It seems extraordinary to me that bees travel around the country so much, routinely.

Enj.
 

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Welcome to Beesource!

Bees can certainly be transported in a climate controlled trailer. Here is a photo of Olivarez bee packages being readied for such transport ...


Image linked from this page: http://www.ohbees.com/gallery.php?gazpart=view&gazimage=164


Whether or not it is cost effective to transport full-sized palletized hives in reefer trailers is not so clear. I think most migratory hives move via flatbed. Added tare weight for a box trailer/reefer unit likely means less available capacity for transporting bees in each load.
 

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Transporting hives in refrigerated truck vans has been done. Most people don't find it worthwhile. For one thing, you better have two units in case one breaks down. Transporting under nets is easier and well known.
 

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And then there is the CO2 that you have to get rid of. each on of these packages give off the same heat as a 20 watt light bulb. so you have to keep enough fresh air coming in to keep the CO2 levels down and cool them as well. It is not a easy task that is why as soon as they are loaded they hit the road to get air flowing over them. If you had a side shot of this truck you will see they have fans on the lower back side and sliding vents along the length of the truck.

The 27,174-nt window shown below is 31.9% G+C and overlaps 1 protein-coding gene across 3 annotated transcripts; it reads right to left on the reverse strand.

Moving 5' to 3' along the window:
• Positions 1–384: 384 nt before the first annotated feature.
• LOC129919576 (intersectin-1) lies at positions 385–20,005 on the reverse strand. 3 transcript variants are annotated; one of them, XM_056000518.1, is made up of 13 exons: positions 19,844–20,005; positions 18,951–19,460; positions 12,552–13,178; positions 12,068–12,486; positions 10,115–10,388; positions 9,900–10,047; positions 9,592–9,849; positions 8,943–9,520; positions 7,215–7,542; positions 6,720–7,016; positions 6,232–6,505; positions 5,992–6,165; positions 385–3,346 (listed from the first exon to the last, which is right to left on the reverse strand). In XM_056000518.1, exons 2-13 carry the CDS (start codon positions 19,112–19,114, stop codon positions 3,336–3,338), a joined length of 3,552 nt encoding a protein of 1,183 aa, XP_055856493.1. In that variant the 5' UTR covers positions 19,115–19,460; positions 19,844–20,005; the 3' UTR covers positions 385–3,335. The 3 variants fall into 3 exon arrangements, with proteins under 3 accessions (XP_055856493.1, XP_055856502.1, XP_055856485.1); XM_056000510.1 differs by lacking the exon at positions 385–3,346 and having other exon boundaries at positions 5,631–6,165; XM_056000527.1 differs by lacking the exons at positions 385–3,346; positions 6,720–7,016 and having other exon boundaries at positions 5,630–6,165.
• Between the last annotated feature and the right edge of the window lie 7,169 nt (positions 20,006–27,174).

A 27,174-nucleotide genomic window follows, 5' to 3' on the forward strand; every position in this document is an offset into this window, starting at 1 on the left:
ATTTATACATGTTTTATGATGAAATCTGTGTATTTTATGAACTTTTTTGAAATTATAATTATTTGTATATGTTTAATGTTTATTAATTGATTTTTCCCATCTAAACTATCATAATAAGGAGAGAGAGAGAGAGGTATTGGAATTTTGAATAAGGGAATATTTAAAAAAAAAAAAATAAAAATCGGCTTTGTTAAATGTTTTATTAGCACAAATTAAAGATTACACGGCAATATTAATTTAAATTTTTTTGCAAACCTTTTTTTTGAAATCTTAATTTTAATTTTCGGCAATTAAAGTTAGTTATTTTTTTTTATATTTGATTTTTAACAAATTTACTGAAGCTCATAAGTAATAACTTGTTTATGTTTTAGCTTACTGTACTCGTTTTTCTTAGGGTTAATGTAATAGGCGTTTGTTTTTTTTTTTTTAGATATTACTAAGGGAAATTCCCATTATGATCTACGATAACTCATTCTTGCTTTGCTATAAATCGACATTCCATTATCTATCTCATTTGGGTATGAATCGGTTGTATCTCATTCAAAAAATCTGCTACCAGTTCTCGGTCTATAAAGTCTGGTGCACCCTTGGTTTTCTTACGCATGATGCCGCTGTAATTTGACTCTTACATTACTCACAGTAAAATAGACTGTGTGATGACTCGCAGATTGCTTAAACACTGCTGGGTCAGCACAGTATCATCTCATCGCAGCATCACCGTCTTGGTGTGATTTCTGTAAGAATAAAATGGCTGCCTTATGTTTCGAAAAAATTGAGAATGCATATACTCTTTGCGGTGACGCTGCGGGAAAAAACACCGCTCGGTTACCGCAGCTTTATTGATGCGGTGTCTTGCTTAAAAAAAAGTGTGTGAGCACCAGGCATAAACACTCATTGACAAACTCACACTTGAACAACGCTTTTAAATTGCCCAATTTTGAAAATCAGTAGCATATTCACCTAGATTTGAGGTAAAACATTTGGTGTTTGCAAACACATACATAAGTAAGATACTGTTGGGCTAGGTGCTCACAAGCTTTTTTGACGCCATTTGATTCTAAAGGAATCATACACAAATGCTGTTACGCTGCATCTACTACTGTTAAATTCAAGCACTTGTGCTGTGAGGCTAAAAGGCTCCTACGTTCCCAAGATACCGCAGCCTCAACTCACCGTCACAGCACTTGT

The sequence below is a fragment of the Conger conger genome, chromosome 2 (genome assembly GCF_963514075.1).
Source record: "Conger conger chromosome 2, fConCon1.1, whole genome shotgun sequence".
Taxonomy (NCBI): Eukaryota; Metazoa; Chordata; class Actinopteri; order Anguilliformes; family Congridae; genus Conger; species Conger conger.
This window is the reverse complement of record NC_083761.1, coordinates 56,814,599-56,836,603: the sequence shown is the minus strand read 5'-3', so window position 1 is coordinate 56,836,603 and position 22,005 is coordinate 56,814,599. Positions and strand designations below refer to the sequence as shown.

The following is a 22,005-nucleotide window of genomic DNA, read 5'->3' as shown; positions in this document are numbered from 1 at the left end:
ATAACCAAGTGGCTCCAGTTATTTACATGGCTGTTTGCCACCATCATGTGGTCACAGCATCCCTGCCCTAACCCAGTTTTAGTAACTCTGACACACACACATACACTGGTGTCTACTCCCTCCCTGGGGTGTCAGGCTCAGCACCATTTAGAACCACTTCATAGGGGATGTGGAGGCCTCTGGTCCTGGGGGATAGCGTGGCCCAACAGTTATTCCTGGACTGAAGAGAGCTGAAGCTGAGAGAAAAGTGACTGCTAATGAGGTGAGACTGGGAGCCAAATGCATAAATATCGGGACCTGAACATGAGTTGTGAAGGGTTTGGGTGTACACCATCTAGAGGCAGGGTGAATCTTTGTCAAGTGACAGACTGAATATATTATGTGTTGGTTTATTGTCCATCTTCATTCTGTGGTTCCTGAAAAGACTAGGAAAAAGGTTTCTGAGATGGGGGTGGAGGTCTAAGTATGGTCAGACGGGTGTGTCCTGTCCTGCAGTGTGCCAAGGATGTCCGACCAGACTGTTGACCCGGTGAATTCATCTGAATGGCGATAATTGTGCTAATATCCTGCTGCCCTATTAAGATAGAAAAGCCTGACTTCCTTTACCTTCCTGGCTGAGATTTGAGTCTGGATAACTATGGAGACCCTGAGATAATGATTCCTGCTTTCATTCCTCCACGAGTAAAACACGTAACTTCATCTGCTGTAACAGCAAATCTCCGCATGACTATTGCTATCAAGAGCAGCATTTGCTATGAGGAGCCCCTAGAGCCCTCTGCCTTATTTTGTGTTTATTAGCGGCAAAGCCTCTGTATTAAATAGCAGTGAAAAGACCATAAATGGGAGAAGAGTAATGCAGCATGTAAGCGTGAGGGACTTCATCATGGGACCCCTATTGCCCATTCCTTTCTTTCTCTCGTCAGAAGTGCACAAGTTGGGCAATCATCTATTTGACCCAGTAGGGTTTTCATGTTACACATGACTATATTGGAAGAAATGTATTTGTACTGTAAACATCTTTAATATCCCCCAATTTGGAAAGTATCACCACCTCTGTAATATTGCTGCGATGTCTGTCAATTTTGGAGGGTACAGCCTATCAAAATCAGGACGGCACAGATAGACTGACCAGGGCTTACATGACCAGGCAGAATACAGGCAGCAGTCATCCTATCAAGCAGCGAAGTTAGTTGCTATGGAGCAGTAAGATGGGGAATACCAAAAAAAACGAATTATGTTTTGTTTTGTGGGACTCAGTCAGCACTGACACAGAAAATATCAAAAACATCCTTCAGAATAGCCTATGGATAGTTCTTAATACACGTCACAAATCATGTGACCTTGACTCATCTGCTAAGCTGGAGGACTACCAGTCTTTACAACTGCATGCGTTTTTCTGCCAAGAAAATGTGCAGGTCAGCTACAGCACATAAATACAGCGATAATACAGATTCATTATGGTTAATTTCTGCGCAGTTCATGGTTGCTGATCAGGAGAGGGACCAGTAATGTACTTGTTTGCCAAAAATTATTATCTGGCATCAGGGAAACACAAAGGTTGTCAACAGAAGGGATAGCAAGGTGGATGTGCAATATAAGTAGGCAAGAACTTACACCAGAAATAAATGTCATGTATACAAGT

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Discussion Starter · #10 ·
Thank you for all the replies... some with things I hadn't thought of, another problem that crossed my mind is how would the inspection at the California State line be like in a refer? looks like probably the best bet is to go with what is the standard. it stands to reason that after years of people with experience sticking with something that works, there probably is a good reason for it.

Dustin
 

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we used to have a 40 ft ref trailer back in the 80's. It held 600 single deeps which were hand loaded. lots of work. one vent in the front was partly open for fresh air. 52-54 degrees was the best. bees give off a lot of heat. If they had extra honey it helped because of the thermal mass. one time we had a load that started to over heat and we blew a ton of ice on top of them. the temp was back to normal in 15 min. I would never hire it done unless I was close for the entire trip. open netting is just more fool proof. the ref trailer was nice as we never had flying bees to deal with.
 

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Welcome to Beesource!

Bees can certainly be transported in a climate controlled trailer. Here is a photo of Olivarez bee packages being readied for such transport ...